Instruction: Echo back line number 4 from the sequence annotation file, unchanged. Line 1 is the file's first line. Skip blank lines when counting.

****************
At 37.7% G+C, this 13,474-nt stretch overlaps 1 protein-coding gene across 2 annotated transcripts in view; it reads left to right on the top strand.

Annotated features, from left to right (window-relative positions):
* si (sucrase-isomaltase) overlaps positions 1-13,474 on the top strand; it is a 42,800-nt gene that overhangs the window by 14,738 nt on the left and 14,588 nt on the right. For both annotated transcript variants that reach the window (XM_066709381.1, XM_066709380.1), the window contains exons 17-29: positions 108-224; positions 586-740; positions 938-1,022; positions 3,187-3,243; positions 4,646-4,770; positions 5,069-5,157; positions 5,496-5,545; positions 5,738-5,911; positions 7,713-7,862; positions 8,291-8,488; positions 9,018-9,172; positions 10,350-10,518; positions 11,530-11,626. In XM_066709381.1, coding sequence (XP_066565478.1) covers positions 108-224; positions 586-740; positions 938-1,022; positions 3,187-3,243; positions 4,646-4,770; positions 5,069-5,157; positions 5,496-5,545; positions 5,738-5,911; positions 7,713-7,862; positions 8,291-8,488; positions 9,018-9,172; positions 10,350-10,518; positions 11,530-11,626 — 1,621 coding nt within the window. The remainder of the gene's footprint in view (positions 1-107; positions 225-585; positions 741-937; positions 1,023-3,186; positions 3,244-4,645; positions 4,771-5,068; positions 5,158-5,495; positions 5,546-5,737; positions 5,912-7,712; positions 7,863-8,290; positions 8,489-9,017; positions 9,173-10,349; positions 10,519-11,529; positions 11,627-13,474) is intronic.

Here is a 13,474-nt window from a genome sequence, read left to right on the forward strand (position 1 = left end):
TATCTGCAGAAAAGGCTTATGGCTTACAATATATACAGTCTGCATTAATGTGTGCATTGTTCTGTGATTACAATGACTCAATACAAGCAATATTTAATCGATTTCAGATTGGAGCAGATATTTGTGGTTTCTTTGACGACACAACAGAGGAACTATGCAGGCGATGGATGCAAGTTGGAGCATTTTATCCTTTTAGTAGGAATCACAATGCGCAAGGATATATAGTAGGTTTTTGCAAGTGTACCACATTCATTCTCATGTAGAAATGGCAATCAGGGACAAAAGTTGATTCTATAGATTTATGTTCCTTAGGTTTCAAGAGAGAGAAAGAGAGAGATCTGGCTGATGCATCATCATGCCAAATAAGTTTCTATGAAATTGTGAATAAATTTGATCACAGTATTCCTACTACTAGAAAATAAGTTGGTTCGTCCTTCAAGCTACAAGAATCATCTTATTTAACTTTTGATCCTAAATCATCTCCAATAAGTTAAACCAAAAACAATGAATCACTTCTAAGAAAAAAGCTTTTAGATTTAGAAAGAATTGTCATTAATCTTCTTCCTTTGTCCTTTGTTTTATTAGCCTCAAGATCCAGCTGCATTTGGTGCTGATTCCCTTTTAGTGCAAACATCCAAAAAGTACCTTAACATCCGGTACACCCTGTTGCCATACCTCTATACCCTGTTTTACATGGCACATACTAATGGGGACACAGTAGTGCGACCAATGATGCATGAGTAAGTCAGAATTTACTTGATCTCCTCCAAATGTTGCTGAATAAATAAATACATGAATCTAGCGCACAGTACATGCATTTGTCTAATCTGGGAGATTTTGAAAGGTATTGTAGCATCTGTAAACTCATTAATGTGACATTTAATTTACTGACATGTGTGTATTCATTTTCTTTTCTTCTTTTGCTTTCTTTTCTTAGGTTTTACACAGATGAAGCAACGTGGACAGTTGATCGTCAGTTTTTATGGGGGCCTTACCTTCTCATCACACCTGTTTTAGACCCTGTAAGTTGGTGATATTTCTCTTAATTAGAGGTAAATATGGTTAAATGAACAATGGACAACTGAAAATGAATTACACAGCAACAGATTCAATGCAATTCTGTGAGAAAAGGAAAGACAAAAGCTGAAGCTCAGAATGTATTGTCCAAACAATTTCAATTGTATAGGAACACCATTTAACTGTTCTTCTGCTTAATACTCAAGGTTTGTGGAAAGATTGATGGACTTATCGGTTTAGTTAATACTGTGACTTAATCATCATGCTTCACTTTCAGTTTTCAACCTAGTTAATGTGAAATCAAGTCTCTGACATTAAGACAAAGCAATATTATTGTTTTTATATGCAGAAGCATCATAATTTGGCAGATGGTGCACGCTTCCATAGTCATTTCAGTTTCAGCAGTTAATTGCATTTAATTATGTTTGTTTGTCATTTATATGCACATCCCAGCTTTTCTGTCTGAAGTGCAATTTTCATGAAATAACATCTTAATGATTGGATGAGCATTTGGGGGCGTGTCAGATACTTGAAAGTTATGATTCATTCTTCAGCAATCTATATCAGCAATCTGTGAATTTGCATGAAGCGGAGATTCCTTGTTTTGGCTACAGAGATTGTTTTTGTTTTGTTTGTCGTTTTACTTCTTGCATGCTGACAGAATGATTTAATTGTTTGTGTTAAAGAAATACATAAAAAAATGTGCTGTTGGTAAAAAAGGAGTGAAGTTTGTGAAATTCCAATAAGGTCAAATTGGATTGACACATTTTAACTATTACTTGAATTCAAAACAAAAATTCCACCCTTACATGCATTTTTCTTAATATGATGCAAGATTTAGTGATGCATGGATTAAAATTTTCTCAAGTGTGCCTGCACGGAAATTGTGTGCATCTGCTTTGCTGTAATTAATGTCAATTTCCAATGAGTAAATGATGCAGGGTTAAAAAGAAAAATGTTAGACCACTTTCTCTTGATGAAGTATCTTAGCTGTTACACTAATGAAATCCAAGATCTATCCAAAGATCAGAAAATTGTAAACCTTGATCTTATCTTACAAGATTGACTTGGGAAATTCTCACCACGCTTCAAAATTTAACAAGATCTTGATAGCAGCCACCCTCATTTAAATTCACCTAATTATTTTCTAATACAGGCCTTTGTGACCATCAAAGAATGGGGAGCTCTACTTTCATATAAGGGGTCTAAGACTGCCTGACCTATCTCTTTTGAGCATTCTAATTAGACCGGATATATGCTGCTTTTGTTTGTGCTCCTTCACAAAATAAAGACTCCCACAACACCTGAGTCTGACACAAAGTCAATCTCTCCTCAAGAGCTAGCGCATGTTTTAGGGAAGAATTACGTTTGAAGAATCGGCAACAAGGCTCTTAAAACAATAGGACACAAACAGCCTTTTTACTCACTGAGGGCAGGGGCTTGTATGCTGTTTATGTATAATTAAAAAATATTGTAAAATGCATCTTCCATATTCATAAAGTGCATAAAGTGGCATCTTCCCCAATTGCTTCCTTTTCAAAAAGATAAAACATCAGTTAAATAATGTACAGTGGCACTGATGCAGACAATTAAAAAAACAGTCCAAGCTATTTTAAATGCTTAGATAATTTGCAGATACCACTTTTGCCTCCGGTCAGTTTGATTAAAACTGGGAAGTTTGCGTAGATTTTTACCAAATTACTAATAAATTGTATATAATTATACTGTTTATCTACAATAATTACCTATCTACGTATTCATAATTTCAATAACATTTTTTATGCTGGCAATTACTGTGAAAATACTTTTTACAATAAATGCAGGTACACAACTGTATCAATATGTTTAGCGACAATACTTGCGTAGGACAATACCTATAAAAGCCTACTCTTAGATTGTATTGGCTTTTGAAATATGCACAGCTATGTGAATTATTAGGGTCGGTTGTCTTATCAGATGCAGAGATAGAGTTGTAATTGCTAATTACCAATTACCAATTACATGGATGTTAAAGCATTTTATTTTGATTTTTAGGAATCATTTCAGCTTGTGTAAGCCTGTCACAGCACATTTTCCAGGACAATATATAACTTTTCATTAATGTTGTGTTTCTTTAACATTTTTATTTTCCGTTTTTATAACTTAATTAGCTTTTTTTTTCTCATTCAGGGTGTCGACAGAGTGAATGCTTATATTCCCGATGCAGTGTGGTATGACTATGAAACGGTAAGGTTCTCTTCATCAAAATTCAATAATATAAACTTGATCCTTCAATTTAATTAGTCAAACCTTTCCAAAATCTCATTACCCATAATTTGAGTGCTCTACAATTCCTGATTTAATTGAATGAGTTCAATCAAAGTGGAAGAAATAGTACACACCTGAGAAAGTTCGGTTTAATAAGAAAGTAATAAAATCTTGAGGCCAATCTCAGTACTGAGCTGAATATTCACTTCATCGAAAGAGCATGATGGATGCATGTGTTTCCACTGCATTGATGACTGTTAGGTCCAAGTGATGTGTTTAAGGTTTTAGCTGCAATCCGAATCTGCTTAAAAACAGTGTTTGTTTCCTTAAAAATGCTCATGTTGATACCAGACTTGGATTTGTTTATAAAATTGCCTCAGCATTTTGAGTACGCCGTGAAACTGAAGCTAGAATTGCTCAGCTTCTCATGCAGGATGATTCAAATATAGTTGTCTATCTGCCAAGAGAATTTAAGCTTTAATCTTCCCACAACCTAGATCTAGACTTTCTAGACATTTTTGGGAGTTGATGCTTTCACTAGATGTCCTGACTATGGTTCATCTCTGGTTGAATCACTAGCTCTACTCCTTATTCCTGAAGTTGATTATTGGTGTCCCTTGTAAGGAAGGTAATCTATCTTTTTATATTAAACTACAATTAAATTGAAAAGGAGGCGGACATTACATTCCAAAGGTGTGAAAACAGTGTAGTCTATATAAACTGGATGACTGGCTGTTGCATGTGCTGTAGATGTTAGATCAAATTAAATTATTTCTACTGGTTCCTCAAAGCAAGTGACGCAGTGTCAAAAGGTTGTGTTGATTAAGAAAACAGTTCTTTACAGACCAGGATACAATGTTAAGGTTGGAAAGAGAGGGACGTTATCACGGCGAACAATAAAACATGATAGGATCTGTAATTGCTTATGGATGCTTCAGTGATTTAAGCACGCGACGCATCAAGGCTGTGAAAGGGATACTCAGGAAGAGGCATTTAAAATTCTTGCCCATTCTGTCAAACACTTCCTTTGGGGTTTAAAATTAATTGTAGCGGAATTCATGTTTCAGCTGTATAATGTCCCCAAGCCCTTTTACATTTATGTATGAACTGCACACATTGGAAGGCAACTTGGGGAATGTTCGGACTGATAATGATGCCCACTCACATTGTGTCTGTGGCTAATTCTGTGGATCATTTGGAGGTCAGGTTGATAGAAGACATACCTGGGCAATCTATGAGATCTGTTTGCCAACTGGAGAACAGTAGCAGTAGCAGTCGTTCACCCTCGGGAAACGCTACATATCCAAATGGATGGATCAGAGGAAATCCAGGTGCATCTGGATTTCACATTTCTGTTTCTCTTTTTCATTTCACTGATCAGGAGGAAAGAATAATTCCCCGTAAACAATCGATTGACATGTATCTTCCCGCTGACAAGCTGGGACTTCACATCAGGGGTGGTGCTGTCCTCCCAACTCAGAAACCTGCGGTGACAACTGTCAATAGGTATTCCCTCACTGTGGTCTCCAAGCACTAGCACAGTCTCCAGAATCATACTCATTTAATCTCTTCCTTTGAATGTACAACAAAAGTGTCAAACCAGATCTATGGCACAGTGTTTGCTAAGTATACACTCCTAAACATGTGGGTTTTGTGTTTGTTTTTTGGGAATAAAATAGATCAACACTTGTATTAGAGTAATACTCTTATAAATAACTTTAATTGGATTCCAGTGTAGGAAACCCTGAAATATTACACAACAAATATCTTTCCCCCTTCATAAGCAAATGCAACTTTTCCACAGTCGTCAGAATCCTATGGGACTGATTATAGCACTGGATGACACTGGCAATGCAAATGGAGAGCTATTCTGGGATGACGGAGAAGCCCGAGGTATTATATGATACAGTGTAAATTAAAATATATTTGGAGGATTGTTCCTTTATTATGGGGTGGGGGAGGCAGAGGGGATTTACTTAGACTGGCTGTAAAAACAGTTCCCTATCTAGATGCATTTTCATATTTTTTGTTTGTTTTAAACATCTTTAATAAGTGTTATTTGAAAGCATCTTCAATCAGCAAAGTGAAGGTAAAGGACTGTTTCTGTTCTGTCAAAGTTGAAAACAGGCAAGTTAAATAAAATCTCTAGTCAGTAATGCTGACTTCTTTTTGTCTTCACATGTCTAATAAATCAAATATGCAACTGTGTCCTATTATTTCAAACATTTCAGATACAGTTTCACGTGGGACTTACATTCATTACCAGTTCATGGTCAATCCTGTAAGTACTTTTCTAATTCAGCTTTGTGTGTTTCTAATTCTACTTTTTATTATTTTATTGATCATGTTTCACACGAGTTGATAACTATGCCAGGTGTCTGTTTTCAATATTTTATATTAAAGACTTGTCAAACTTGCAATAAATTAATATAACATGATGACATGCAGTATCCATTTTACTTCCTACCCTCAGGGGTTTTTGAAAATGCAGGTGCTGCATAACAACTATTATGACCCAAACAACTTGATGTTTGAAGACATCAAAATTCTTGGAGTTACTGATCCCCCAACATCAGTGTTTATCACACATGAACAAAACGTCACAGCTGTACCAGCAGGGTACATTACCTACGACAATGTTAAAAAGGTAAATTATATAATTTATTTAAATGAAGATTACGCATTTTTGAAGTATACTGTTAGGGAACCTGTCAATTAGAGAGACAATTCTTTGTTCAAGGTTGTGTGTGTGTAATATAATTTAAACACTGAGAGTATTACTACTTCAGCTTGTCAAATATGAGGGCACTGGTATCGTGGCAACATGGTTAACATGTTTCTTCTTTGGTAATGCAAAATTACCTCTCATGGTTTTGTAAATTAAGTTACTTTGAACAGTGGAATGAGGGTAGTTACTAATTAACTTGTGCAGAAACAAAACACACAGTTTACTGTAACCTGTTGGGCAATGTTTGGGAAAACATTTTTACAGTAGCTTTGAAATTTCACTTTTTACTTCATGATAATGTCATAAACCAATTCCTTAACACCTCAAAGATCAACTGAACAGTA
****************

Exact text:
Here is a 13,474-nt window from a genome sequence, read left to right on the forward strand (position 1 = left end):